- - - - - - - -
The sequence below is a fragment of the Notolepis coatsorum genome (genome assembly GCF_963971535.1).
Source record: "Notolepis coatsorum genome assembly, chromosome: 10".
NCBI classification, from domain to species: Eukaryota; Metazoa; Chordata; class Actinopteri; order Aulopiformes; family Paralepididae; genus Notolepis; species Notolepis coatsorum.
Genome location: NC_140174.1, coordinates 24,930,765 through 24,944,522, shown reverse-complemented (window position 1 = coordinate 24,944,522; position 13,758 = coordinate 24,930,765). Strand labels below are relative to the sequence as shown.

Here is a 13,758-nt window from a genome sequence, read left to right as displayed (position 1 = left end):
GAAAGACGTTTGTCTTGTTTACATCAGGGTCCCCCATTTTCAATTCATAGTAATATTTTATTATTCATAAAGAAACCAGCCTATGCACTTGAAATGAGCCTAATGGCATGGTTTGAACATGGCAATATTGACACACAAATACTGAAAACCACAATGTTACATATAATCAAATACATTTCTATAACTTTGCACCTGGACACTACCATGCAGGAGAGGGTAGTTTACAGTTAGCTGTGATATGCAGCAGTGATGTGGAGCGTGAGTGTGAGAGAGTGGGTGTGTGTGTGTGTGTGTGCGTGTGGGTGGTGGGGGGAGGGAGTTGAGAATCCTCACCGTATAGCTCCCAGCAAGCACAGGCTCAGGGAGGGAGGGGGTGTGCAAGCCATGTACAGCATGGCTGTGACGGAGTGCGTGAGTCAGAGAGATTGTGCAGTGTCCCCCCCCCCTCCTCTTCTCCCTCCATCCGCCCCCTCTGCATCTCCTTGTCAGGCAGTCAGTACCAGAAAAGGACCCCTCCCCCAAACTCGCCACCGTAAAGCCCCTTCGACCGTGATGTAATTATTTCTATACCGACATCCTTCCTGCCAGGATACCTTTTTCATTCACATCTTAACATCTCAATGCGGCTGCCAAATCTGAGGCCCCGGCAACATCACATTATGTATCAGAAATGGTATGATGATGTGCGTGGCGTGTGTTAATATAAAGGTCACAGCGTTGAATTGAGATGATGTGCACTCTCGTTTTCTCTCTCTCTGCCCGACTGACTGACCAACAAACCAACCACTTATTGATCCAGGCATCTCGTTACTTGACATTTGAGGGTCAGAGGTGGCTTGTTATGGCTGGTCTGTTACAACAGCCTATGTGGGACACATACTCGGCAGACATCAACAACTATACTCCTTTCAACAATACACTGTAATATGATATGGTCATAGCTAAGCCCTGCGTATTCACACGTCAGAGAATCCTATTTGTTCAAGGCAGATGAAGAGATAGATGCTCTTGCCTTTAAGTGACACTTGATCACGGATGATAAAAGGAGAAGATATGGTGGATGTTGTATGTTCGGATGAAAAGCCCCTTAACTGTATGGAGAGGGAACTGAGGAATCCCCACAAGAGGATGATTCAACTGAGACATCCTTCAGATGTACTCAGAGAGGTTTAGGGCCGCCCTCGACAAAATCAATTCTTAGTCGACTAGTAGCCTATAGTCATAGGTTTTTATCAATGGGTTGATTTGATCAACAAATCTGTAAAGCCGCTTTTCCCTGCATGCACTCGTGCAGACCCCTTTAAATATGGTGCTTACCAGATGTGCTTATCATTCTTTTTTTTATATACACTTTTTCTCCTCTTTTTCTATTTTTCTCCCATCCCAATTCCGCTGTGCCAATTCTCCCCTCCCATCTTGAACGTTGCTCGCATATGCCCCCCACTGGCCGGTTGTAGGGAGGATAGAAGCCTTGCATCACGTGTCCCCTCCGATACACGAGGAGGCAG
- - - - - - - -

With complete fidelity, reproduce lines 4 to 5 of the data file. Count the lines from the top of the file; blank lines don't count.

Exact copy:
Genome location: NC_140174.1, coordinates 24,930,765 through 24,944,522, shown reverse-complemented (window position 1 = coordinate 24,944,522; position 13,758 = coordinate 24,930,765). Strand labels below are relative to the sequence as shown.

Here is a 13,758-nt window from a genome sequence, read left to right as displayed (position 1 = left end):